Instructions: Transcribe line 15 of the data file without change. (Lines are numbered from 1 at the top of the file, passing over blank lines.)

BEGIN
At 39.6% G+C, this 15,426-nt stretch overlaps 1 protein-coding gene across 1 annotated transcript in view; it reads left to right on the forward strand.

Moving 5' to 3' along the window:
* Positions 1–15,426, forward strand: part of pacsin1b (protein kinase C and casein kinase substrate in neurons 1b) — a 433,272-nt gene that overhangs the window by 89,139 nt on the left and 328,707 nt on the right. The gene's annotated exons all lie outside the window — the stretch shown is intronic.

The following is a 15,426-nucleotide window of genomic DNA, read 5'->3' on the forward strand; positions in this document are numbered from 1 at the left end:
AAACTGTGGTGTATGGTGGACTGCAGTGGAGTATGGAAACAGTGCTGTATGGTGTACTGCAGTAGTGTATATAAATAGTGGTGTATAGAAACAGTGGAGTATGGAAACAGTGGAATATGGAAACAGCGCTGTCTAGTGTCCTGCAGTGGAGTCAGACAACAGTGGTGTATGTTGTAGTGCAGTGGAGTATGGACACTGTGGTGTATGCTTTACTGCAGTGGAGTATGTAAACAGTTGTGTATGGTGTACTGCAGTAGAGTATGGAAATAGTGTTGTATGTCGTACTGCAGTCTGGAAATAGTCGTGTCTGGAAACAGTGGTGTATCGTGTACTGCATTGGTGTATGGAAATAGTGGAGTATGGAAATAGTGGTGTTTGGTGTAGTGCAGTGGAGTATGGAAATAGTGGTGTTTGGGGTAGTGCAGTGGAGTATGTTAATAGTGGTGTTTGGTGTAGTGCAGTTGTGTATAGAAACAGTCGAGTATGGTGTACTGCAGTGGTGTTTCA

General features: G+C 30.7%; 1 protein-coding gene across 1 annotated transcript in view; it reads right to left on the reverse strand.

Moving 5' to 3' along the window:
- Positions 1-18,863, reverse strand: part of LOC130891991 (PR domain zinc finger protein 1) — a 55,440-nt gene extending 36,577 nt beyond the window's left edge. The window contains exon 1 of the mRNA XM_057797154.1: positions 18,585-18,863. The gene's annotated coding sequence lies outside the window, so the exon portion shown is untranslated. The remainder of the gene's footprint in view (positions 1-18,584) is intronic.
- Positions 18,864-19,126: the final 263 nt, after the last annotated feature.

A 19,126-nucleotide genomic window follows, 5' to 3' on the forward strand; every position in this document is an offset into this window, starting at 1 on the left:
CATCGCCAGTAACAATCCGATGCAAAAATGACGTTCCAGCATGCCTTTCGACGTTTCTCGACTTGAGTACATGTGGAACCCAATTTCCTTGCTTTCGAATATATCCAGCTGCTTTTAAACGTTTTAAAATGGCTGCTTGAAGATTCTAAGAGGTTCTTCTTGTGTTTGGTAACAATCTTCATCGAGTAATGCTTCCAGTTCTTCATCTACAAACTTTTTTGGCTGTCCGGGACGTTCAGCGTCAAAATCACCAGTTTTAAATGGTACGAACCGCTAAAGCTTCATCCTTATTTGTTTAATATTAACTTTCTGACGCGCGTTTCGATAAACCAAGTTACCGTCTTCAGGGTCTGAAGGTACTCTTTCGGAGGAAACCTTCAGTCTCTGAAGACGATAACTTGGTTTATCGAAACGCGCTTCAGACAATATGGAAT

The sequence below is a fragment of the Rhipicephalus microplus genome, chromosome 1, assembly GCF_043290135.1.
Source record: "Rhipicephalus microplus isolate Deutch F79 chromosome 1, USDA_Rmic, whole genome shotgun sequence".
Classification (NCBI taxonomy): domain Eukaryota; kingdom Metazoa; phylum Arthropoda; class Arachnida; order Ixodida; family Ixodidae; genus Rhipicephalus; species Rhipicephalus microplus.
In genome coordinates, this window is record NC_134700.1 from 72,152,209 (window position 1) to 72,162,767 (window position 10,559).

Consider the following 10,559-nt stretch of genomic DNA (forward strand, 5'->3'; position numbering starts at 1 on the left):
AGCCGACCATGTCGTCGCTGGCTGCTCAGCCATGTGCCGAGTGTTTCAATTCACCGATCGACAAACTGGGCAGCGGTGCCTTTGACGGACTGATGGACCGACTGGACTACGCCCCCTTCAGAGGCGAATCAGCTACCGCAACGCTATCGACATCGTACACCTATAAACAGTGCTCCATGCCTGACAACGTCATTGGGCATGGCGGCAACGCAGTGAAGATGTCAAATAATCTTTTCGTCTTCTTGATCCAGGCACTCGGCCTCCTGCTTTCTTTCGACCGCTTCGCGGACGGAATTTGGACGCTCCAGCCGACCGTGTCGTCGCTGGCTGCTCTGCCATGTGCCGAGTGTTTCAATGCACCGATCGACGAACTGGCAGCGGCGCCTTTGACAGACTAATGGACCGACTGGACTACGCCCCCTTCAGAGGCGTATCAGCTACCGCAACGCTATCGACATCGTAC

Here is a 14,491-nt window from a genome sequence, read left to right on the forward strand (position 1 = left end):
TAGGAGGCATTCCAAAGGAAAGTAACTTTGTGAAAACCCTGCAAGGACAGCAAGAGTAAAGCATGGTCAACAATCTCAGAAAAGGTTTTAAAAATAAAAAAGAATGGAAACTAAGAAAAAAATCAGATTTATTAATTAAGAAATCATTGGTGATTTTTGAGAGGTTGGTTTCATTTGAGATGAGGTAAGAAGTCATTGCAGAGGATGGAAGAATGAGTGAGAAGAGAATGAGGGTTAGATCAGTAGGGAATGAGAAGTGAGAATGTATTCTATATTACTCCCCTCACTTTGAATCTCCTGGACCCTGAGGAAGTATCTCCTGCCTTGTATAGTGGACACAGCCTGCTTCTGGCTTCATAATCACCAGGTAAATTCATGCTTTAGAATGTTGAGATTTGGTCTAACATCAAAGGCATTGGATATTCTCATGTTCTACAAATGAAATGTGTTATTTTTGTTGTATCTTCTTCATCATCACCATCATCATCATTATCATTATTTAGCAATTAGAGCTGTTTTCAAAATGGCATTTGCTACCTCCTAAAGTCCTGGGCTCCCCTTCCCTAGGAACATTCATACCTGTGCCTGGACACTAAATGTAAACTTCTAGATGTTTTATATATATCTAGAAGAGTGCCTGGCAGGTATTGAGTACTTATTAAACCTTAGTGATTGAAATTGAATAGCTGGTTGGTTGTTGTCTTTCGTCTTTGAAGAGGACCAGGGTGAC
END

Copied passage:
In genome coordinates, this window is record NC_134700.1 from 72,152,209 (window position 1) to 72,162,767 (window position 10,559).